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11.8% Internet Penetration? Is This Really Enough?

In my last post, I discussed about Sri Lanka reaching double digit internet penetration for the first time in history. The moment I posted that blog, it occurred to me that, we are boasting about a 12% penetration in Sri Lanka, where as in countries like Pakistan, Indonesia, Uzbekistan and Maldives, they have already surpassed 20% milestone.
In the second decade of 21st century, having an internet penetration of just 12% is not something that we can be proud of as a nation of just 20 million population spread across in a small island. First cellular phone company started operations in Sri Lanka, only in 1990, and first GSM network was launched just a couple of years later. Since then, Sri Lanka is now having over 17 million active mobile subscribers which is nearly a 90% penetration. Similarly, the first ISP operation started in Sri Lanka around 1995, and as of today we have about 4 fixed line ISP operators (1 ADSL, and 3 WIMAX) and 4 mobile broadband operators (HSPA – 3G+) . But, after nearly two decades from the inauguration of first ISP operation; we only managed to reach a mere 12% internet penetration. Why did the growth of internet usage suffered, while the mobile phone penetration thrived?

The main impeding factor I can see is the cost of hardware. Even though, the cost of internet subscriptions came down significantly over last few years, the cost of computer hardware is still a barrier for low and middle income earning families to get online. A brand new personal computer at lowest, may still cost somewhere around LKR 50,000, which is almost three times the average household income of a Sri Lankan family. Unlike in countries like India or Bangladesh, we do not see proactive initiatives by NGO’s, development banks etc for micro-financing for ICT equipments. Instead, we have seen several community projects initiated by some government run ICT agencies to provide ICT training. Training is a requirement, but what would an average rural youth do after obtaining the training, if he/she cannot afford to buy a PC or a laptop for their personal use?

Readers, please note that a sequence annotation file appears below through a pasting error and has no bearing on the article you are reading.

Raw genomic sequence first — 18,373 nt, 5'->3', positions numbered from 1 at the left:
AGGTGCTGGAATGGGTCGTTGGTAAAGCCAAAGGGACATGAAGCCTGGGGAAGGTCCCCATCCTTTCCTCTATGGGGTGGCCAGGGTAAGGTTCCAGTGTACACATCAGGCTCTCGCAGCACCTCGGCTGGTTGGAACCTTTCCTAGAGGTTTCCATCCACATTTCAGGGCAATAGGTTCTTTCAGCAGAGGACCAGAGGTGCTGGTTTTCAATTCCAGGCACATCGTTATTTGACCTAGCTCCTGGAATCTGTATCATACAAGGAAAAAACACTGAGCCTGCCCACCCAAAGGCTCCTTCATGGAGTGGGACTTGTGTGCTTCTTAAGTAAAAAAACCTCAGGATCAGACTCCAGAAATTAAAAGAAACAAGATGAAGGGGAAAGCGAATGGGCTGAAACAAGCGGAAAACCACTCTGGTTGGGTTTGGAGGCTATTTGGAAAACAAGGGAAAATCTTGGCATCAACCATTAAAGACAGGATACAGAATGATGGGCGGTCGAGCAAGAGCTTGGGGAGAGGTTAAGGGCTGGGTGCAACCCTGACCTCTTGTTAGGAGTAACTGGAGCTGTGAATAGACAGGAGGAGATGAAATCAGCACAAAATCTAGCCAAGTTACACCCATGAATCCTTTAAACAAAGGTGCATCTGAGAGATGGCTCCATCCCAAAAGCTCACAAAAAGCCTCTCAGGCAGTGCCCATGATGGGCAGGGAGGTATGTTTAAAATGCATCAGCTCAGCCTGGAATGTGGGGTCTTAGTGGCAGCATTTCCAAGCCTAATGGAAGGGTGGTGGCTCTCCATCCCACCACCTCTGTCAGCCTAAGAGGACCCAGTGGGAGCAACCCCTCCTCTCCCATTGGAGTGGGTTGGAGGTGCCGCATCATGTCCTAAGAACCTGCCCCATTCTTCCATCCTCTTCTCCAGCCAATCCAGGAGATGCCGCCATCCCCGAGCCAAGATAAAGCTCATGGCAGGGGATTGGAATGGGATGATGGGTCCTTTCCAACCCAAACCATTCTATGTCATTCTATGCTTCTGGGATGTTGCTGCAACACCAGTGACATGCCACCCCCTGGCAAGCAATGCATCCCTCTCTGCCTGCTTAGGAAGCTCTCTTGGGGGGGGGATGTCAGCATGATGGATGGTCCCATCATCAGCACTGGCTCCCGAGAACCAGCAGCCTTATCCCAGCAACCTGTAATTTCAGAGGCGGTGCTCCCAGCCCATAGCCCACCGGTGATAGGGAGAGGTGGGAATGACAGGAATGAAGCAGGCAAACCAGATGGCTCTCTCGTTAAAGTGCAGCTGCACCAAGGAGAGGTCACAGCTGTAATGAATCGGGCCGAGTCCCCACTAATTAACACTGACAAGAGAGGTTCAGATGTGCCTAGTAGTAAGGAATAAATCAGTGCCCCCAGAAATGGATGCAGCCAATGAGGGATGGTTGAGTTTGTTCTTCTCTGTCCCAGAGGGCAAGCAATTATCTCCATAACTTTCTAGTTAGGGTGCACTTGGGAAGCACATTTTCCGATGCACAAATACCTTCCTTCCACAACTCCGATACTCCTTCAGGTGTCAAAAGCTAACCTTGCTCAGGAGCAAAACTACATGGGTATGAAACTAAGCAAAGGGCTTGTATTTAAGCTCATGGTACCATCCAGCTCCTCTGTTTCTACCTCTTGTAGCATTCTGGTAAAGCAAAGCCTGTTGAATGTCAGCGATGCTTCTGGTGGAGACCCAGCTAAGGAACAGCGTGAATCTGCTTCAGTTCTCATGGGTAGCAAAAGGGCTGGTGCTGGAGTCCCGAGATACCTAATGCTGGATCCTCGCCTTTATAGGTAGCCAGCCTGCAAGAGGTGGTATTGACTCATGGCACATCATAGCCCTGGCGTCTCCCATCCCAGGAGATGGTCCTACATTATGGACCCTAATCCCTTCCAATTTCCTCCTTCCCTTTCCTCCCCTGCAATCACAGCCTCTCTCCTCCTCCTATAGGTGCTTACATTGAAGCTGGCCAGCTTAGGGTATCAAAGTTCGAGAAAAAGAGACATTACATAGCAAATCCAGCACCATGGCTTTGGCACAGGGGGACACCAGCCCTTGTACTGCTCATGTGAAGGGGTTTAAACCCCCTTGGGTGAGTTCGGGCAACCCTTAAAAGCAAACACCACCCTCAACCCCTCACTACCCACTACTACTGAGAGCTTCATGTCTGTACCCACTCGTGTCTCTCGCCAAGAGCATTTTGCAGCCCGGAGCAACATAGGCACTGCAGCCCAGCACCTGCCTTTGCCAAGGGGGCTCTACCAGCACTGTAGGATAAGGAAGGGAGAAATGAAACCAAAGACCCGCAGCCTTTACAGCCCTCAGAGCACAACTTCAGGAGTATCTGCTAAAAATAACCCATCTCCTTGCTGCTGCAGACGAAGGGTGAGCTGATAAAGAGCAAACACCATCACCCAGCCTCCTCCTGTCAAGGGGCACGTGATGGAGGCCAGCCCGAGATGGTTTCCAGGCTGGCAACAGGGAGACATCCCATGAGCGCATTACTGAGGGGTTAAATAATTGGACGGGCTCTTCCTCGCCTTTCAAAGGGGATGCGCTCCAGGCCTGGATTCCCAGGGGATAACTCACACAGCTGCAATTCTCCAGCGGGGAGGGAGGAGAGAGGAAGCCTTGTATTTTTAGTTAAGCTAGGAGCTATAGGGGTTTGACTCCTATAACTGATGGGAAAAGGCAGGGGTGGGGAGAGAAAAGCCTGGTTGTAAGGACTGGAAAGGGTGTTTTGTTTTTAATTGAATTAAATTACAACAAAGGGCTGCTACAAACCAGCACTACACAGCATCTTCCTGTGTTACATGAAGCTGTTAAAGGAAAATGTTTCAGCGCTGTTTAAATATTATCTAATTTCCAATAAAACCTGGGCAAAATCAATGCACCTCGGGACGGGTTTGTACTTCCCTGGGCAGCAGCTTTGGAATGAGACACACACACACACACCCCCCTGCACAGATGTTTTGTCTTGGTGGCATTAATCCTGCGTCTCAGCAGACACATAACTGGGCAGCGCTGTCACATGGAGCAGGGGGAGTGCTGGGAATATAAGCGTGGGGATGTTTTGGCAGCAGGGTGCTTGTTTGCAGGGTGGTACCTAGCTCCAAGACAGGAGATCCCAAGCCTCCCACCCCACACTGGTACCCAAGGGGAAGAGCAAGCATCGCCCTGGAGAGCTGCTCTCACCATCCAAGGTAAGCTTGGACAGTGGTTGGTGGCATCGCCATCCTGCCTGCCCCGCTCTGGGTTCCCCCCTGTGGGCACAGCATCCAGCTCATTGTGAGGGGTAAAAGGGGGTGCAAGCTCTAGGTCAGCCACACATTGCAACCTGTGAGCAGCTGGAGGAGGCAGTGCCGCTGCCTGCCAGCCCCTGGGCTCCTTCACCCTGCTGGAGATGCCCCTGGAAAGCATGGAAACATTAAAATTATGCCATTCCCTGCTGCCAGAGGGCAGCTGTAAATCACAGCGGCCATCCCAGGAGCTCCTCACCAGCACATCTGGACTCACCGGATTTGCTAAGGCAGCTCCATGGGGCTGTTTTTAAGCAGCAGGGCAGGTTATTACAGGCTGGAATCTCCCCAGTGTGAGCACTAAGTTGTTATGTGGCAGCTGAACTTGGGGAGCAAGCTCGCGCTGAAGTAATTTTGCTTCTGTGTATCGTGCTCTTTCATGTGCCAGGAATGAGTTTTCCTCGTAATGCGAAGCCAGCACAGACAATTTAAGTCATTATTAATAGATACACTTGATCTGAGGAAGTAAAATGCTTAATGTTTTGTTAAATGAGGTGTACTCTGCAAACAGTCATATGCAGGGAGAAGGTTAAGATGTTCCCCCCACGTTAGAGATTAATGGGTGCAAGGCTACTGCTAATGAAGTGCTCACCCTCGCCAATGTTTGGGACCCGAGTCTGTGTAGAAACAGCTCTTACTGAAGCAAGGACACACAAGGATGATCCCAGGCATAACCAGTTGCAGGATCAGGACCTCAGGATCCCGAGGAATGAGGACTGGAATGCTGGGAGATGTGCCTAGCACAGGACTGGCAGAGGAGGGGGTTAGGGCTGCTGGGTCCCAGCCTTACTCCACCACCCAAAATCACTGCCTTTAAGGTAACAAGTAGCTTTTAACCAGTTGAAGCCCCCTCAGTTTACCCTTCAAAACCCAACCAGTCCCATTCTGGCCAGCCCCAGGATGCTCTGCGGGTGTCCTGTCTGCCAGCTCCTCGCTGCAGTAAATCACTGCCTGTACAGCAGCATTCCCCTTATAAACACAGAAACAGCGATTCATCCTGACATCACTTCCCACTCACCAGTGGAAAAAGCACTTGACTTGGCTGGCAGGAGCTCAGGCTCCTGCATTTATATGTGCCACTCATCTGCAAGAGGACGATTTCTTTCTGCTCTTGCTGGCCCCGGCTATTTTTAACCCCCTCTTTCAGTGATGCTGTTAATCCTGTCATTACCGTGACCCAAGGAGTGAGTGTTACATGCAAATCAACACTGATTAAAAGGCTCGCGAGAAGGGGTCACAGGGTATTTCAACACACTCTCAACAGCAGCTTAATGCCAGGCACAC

A second important impeding factor for internet growth in Sri Lanka is the culture. In a typical innovation adoption curve, Sri Lankans will easily be categorized as “later majority”. We wait until rest of the world experiment with things, make mistakes, take corrective actions, and prove a live example that something is safe to do. First commercial broadcasting of TV happened back in 1935 in Germany, and it took 43 years for Sri Lanka to start our first TV station. That wasn’t because we didn’t have investors or know-how to start a TV station, but rather because of the policies of governments during those days who believed “TV is evil”. Same way, as of this date most Sri Lankan adults perceives internet as ‘evil’. Internet and pornography are almost synonyms in some school teachers’ dictionaries, so they thoroughly advice parents not to give internet access to school children until they finish key exams like GCE (A/L). Unfortunate thing is, we never had strong opinion builders (shapers?) within the mass media circles, who are capable of taking the message out to the public, that the internet can actually help children to do better in exams. Instead the veteran mass media journalists are supporting the cliché that ‘internet is evil’ and discouraging people from giving access to the internet to their children.